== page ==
If you want to query a table in one database server from another you need a way to connect these two servers with each other. For PostgreSQL databases the feature that makes this possible is called Foreign Data Wrapper.

To use this feature you have to load its extension into the current database:

CREATE EXTENSION postgres_fdw;

The postgres_fdw extension ships with a default PostgreSQL installation. It allows you to connect a PosgreSQL database with another PostgreSQL database. You can connect a PostgreSQL database with databases by other vendors, too, but then you need external extensions like oracle_fdw for Oracle databases or mysql_fdw for MySQL databases. In this article we will only use postgres_fdw.

You can check if the extension was loaded successfully. The following query should return a row for the extension:

SELECT * FROM pg_extension WHERE extname='postgres_fdw';

The next step is to set up the remote server instance:

CREATE SERVER remotesrv
  FOREIGN DATA WRAPPER postgres_fdw
  OPTIONS (
    host '127.0.0.1',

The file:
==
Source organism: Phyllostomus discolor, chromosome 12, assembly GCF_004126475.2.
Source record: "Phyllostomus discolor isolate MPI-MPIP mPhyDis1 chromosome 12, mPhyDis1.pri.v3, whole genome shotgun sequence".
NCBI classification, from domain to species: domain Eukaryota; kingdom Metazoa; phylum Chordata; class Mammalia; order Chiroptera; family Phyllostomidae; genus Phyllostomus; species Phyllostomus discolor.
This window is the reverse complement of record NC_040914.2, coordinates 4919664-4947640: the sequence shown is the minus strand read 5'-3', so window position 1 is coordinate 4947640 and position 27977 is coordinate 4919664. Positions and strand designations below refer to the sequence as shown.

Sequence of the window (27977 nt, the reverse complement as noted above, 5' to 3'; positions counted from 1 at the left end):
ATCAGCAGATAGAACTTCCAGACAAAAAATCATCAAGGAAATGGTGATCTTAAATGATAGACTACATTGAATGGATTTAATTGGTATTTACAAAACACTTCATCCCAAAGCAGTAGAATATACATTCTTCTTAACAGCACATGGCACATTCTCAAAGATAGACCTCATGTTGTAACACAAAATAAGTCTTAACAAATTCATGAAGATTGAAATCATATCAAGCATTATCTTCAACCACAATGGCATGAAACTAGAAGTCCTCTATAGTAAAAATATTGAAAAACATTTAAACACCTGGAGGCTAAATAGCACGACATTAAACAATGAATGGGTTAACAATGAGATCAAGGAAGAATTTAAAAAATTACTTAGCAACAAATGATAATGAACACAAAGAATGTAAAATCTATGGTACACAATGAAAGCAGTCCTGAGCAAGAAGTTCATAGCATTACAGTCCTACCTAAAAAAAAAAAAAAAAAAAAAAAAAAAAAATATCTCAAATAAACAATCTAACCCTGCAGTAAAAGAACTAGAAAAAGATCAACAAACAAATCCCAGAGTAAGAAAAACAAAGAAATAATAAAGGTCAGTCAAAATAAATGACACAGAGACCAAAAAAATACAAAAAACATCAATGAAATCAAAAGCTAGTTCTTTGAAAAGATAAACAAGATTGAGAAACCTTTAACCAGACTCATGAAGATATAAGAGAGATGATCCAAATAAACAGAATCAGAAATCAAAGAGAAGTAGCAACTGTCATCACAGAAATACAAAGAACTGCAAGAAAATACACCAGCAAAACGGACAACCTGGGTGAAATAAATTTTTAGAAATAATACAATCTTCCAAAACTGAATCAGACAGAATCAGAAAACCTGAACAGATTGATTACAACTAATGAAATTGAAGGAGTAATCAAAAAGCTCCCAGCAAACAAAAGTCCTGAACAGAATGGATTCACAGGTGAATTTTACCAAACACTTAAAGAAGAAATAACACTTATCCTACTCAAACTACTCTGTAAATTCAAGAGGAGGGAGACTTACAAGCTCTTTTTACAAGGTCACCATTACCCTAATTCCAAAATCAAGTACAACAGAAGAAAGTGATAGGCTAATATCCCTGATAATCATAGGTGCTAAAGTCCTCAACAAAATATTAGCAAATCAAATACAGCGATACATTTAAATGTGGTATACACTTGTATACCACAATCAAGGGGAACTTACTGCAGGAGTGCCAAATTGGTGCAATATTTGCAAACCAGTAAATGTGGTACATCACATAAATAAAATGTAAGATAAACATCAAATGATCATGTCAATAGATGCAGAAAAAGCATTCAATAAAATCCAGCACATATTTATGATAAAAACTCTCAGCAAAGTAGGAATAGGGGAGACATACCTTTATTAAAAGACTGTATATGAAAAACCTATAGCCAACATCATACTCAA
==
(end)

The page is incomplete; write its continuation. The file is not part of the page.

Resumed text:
port '5432',
    dbname 'remotedb'
  );

This statement registers a remote server under the name remotesrv, a name you can choose freely. You have to specify which Foreign Data Wrapper to use (postgres_fdw in this case) as well the target host, port and database name.

The CREATE SERVER statement didn’t contain any user login information, you have to provide it via a user mapping:

CREATE USER MAPPING
  FOR CURRENT_USER
  SERVER remotesrv
  OPTIONS (
    user 'joe',
    password 'secret'
  );

In this case we map the remote user joe to the current user (CURRENT_USER) of the local server. It doesn’t have to be the current user, you could specify any user name.